Last night, actresses America Ferrera and Lena Dunham delivered a rousing speech at the Democratic National Convention in Philadelphia that took aim at Donald Trump while also exposing personal truths.
The notable stars, who have been passionately campaigning for Hillary Clinton, began their joint speech by taking a huge stab at Trump's most vicious claims.
"Lena: Hi, I'm Lena Dunham and according to Donald Trump, my body is probably a two.
America: And I'm America Ferrera and according to Donald Trump, I'm probably a rapist.
Lena: You're not Mexican.
America: And president Obama isn't Kenyan, but that hasn't stopped Donald.
Lena: Now I know what you're all thinking: Why should I care what some television celebrity has to say about politics?
America: We feel the same way. But he is the Republican nominee, so we need to talk about him.
Lena: The un-funny fact is, this man would have you believe that our differences are more important than what unites us.
America: The truth is that this country was founded on the belief that what sets us apart — race, language, religion, sexual orientation – should not dissolve what binds us.
Lena: Which is why we're proud to say, 'we're with Hillary!'"
But for Latinos across the country, Ferrera's decision to speak about her upbringing resonated the most:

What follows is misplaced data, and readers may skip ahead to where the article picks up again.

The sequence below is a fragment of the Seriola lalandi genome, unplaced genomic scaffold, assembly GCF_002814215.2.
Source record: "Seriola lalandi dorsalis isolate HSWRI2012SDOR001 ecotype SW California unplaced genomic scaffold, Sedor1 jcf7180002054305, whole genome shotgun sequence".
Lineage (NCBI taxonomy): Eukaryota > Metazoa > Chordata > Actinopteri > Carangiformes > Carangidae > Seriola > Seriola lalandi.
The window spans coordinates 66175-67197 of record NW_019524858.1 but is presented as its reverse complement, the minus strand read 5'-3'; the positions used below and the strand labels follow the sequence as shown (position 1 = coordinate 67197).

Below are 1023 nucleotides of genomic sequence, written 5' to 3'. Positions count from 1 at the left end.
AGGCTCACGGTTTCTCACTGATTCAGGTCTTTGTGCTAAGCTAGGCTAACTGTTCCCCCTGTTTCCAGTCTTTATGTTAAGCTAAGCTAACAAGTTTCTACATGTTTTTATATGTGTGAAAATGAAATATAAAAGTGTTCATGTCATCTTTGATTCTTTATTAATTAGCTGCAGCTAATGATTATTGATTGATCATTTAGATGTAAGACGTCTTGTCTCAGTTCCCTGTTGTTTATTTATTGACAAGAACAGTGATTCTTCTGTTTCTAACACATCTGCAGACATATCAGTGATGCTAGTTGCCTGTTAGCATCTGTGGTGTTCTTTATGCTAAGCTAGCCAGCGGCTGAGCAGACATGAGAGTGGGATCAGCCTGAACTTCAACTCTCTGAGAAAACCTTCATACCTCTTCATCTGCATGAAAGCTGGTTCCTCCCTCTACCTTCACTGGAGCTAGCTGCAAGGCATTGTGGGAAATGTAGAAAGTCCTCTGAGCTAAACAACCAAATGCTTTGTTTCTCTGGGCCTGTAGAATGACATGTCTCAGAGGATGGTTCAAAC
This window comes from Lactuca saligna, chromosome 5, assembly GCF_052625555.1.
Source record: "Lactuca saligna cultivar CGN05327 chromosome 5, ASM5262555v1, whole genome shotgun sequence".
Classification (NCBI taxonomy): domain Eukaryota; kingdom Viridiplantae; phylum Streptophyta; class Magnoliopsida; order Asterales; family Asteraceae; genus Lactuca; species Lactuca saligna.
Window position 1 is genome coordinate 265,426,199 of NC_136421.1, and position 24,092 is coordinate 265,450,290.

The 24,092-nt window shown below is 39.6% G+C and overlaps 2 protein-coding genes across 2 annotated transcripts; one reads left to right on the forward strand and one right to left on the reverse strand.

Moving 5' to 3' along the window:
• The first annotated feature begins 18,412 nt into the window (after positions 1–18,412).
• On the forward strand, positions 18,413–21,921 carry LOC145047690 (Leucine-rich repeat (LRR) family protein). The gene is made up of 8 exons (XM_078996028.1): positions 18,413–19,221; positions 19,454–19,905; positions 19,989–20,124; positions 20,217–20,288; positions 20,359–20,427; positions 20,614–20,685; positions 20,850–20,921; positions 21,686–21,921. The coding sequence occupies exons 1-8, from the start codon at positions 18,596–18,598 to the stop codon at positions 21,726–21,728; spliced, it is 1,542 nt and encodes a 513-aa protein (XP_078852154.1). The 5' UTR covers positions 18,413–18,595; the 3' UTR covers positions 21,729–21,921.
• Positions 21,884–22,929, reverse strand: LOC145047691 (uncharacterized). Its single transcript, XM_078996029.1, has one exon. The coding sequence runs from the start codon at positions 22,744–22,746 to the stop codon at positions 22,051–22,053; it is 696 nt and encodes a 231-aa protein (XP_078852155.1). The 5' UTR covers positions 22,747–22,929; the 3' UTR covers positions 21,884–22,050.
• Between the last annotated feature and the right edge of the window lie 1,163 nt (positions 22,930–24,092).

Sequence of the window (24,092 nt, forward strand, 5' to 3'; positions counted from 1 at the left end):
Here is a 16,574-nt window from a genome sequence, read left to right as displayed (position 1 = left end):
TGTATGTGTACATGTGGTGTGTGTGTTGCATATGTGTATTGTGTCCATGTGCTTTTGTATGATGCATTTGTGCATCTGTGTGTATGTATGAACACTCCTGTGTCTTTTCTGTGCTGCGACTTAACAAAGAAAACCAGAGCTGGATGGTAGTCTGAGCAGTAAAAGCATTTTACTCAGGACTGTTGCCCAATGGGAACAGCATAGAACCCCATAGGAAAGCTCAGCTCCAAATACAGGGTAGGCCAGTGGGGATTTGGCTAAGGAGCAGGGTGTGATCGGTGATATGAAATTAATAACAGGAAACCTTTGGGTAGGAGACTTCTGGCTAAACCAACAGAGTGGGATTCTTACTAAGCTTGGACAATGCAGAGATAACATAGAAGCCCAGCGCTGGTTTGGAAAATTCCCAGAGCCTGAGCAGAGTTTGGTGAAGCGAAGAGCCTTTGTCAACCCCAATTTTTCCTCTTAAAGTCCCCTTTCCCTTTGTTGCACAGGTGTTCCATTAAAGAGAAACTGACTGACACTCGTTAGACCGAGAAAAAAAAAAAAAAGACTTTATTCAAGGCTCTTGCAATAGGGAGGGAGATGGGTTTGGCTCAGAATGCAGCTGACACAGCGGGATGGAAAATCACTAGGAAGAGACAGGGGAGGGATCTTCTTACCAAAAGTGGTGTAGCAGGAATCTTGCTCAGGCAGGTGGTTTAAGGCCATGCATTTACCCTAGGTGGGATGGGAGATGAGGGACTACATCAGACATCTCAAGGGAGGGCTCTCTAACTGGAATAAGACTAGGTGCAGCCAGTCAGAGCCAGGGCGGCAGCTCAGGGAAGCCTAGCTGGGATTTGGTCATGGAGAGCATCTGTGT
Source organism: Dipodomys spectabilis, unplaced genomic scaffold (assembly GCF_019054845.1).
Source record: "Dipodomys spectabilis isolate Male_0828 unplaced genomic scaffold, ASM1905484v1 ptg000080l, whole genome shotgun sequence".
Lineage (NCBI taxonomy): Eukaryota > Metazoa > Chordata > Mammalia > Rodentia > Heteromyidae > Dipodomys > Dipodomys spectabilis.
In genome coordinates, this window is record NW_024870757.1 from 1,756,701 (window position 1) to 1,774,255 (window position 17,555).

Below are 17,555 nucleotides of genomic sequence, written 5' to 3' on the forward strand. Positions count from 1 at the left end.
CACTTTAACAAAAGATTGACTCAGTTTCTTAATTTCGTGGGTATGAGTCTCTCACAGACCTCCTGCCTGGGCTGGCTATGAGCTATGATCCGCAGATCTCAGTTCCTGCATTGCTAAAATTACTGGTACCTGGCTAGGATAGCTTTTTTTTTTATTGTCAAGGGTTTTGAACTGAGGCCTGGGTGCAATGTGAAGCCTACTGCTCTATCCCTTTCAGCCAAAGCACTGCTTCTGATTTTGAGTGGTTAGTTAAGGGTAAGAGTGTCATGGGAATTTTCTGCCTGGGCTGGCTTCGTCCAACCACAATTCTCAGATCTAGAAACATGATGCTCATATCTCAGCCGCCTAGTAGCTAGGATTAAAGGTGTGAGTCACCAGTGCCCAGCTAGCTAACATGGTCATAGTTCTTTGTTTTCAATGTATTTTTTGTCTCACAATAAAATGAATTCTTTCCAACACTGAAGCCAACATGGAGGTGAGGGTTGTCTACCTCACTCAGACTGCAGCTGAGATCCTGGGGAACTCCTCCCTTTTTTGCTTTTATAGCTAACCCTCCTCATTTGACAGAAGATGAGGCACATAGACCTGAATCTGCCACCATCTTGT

"As a child of Honduran immigrants, I am profoundly grateful for the access and opportunity that exists in this extraordinary nation. I was educated in public schools; my talents were nurtured through public arts programs and occasionally I needed a free meal to get through the school day.
Not everyone looks at the millions of young people like me — children born into struggling families, children born to immigrant parents, children who are immigrants themselves — and sees an investment. But Hillary has spent the last 30 years proving what she sees in us. Not our color, gender, or economic status, but our capacity to grow into thriving adults able to contribute great things to this country."
The truth is the public school system has a growing number of not only children of immigrants, but struggling families, to help as well. In California alone, which is where Ferrera was born and raised, 59% of children accept free lunch at school.
This graph shows a steady increase in the participation of free or reduced lunch.
According to a 2015 report by the Southern Education Foundation "for the first time in at least 50 years, a majority of public school students across the country are considered low-income. While poor children are spread across the country, concentrations are highest in the South and in the West."
When it comes to arts program in public schools, Ferrera's experience now seems like a luxury as Latinos seem less likely to receive an arts education.
The data by the National Endowment for the Arts (NEA), conducted in 2008 showed that only 26% Latinos ages 18-24 said that they got any kind of arts education, compared to 28% of Blacks and 59% of whites. "Further, 3.9 million public elementary school students do not have access to visual arts classes and 1.3 million public elementary school students have no access to music classes."
Ferrera's best line was: "Donald’s not making America great again, he’s making America hate again."
And hopefully our country will continue to help children reach heights like Ferrera's no matter what their economic or citizenship status is.